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 » Full Dark, No Stars - Stephen King's new novella questions mankind's ability to trust others.
[02.21.2011 by Bridget Doyle]

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 » The Top 30 Albums of 2010 - Fashionably, fabulously late, our favorite music (and believe me, there was a LOT) of 2010, the year that some have called the best year for music ever. And only some of those fools work here. Plenty of usual suspects, lots of ties and a few surprises that I won't spoil, including our unexpected #1.
[12.24.2010 by The LAS Staff]

MUSIC

 » Live: Surfer Blood/The Drums at Lincoln Hall, Chicago, IL - Remember when Weezer used to put together records that you could sing along to and rock out to? That's what Surfer Blood's show was like!
[11.04.2010 by Cory Tendering]

Music Reviews

Screaming Females - Castle Talk
»Screaming Females
Castle Talk
Don Giovanni
Trent Reznor & Atticus Ross - The Social Network [Original Soundtrack]
»Trent Reznor & Atticus Ross
The Social Network [Original Soundtrack]
The Null Corporation
Deerhunter - Halcyon Digest
»Deerhunter
Halcyon Digest
4AD
No Age - Everything in Between
»No Age
Everything in Between
Sub Pop
Robyn - Body Talk Pt. 1/ Body Talk Pt. 2
»Robyn
Body Talk Pt. 1/ Body Talk Pt. 2
Konichiwa
The Walkmen - Lisbon
»The Walkmen
Lisbon
Fat Possum
LOSTATSEA.NET > FEATURES >

September 6, 2006
When I was growing up, San Diego seemed like a cultural wasteland. Yes, it was a fairly large city, but in Southern Californian fashion, it consisted mostly of suburban strip malls and surfer bros, existing as a shallow, detached blob. The oasis amidst the desert of board shorts and flip-flops for a kid still in the glorious pupae stage of musical discovery was the Casbah, a tiny bar near downtown that consistently booked the best indie rock bands of the day. Without many other options, the Casbah was pretty much the only place to see decent music in San Diego during the mid-nineties.

Unfortunately, being a bar, minors were prohibited. I can remember looking through the weekly Reader and having the Casbah's schedule put me in hot pursuit of a fake ID. I moved away after high school, but when I became of age, whenever I was back in town, I would always check to see who was playing there. As much as it used to kill me when I was younger to not be able to see the bands I was into, like they say, the wait was worth it. In the past five years I have been witness to countless memorable shows at the window-less little building on the corner of Kettner and Laurel.

Recently, while visiting for a friend's wedding and taking advantage of a couple of days escape from the miserable sixty-degree summer of San Francisco, I was delighted to see that the Thermals' stop in San Diego coincided with mine. Having seen them quite a few times in the past couple of years, the Portland trio had yet to disappoint and had always entertained. Setting off for the long drive from suburbia, I'm sure my parents were upset that I skipped out a little early from dinner on my last night in San Diego, but I'm also sure that they were relieved to be granted a reprieve from the constant bickering that is inevitable whenever my brother and I are in same room together.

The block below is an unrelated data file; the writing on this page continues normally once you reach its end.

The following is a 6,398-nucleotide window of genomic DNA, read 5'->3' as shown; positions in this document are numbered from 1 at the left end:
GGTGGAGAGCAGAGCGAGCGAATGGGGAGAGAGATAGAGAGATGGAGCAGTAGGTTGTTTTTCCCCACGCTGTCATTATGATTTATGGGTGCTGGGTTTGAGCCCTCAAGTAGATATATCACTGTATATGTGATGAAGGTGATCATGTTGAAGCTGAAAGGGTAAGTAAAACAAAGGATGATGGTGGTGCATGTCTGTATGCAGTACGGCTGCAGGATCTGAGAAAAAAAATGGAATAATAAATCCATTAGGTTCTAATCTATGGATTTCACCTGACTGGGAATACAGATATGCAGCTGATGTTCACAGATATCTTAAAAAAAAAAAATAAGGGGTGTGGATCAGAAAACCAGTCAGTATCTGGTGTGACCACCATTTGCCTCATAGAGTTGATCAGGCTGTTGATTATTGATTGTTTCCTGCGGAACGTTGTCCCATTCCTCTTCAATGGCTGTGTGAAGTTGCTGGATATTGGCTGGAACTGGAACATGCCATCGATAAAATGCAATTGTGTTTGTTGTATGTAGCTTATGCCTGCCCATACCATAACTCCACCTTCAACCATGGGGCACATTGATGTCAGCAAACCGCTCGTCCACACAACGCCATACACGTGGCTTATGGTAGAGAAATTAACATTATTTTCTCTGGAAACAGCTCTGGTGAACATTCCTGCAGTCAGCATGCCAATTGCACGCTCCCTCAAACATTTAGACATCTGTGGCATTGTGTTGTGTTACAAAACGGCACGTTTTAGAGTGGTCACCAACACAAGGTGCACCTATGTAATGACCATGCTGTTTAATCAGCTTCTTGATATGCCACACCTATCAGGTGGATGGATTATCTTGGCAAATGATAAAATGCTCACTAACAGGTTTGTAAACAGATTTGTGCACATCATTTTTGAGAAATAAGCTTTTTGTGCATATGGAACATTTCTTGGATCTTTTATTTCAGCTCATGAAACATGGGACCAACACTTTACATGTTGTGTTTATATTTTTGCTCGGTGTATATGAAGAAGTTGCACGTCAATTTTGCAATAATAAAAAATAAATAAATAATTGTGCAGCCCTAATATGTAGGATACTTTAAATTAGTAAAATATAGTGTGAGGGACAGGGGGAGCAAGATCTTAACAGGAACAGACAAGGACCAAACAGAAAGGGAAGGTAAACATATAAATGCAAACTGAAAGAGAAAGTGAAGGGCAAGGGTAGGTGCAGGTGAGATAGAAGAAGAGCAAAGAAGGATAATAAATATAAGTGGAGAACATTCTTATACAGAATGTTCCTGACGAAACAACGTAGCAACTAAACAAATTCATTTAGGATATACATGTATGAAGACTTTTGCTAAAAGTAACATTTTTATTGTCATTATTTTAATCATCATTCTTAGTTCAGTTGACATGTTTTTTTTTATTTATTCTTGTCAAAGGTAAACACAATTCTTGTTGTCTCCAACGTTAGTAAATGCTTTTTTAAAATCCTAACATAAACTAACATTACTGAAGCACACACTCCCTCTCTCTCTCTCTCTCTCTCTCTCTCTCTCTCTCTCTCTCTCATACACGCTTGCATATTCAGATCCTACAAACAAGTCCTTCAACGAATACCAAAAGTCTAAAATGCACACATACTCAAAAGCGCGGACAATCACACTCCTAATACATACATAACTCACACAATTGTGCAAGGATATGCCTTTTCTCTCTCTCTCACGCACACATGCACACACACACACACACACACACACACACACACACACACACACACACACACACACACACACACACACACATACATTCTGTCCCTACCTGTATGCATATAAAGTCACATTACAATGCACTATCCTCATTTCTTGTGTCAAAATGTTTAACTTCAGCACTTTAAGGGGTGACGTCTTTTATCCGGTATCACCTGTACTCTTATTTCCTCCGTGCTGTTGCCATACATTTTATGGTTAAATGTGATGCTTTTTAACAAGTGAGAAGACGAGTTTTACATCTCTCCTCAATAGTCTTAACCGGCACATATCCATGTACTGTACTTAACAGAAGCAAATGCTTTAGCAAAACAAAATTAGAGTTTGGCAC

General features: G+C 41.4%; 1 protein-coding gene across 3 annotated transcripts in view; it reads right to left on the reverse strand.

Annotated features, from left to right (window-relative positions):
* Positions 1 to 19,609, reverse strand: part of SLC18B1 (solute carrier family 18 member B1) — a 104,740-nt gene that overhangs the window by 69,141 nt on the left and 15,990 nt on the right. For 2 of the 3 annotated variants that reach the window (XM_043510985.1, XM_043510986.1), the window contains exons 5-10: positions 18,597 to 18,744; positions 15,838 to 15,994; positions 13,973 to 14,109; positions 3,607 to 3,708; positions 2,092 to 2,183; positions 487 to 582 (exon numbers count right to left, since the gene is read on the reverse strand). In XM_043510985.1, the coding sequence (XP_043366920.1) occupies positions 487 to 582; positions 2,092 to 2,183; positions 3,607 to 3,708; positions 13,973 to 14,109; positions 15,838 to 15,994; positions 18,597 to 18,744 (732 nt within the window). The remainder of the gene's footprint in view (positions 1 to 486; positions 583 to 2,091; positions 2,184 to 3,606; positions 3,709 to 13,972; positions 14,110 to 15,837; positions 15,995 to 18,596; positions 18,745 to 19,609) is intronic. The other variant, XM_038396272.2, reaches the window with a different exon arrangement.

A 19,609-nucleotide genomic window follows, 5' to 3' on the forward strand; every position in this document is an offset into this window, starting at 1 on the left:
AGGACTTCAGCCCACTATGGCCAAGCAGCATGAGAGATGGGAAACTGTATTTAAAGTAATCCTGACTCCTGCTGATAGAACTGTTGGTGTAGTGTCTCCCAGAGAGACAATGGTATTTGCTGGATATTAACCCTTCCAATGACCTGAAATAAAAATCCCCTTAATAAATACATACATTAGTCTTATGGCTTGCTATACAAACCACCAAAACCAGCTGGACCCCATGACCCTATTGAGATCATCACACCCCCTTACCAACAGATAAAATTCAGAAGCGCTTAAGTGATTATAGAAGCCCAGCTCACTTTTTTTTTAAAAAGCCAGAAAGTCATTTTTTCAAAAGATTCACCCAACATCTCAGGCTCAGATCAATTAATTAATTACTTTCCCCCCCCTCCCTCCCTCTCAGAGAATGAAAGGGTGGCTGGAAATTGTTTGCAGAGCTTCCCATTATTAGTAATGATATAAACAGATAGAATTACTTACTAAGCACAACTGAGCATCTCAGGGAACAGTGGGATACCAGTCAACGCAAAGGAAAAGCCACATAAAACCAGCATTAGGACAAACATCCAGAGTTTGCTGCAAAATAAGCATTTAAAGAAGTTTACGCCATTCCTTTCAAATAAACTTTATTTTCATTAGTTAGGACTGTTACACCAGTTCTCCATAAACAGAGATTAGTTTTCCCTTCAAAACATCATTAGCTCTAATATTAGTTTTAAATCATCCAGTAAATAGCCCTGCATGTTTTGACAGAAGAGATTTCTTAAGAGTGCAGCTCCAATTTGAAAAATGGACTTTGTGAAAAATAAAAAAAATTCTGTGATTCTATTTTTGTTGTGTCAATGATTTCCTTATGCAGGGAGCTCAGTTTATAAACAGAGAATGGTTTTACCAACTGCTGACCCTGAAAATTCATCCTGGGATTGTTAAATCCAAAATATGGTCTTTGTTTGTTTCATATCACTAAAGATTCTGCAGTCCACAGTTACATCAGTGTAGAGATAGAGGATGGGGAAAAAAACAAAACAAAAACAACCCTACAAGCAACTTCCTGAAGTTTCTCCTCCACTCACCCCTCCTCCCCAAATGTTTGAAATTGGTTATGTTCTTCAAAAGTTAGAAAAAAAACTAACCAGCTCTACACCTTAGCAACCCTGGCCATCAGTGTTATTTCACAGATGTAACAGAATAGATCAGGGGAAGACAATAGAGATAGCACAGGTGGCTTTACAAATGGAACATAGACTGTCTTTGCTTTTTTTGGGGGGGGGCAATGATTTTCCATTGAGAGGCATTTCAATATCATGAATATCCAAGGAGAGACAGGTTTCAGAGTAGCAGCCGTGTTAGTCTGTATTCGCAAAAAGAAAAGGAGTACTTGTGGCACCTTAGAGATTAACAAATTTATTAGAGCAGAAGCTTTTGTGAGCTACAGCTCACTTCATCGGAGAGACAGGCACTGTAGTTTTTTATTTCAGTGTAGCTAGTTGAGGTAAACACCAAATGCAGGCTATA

The night was gorgeous in the beautiful, balmy way I have yet to find anywhere outside of Southern California, which prompted me to forgo the opening bands in order to drink Tecate cans outside area the club and catch up with old friends who had met me there. By the time I had made my way inside and the Thermals had taken the stage I was a little buzzed and, after hearing my friend humorously recount his traumatic experience of sleeping in a garage filled with paint and screen-printing materials during this scorching summer, in very good spirits.

True to form, Thermals mouthpiece Hutch Harris mumbled an introduction before the troupe launched into their first song of the night. Barely pausing to catch their breath or swig a beer between songs, the band tore through selections from More Parts Per Million and Fuckin A, and even debuted a few new songs from their album The Body, The Blood, The Machine, which was just released. Seeming a bit down tempo compared to their earlier work, the new songs still managed to be infectious and catchy. Unfortunately, it being a Sunday night, the crowd was meager and looked a bit worn out, but that didn't stop the band from playing with the enthusiasm that makes their music even better live.

The Thermals were able to cram an incredible number of songs into their forty-five set. Still wanting more, I was disappointed when the lethargic audience dispersed without even an attempt at provoking an encore. Realizing it was probably for the best, as I had to be up in five hours to go the airport, I too walked out into the warm night air, content to have been able to see such a great band in such a great place.

SEE ALSO: www.thethermals.com
SEE ALSO: www.subpop.com
SEE ALSO: www.casbahmusic.com

--
Kevin Alfoldy
An aspiring global adventurer who cut his teeth on the sandy beaches and dirty bitches of Southern California, Kevin Alfoldy now spends his non-vacation days in Brooklyn, New York, where he occasionally finds the time to rub the crust out of his eyes long enough to contribute reviews and feature articles for LAS. A longtime staff member, Kevin also captains the tattered, often half-sunk raft of EPmd, our irregular column of EP reviews.

See other articles by Kevin Alfoldy.

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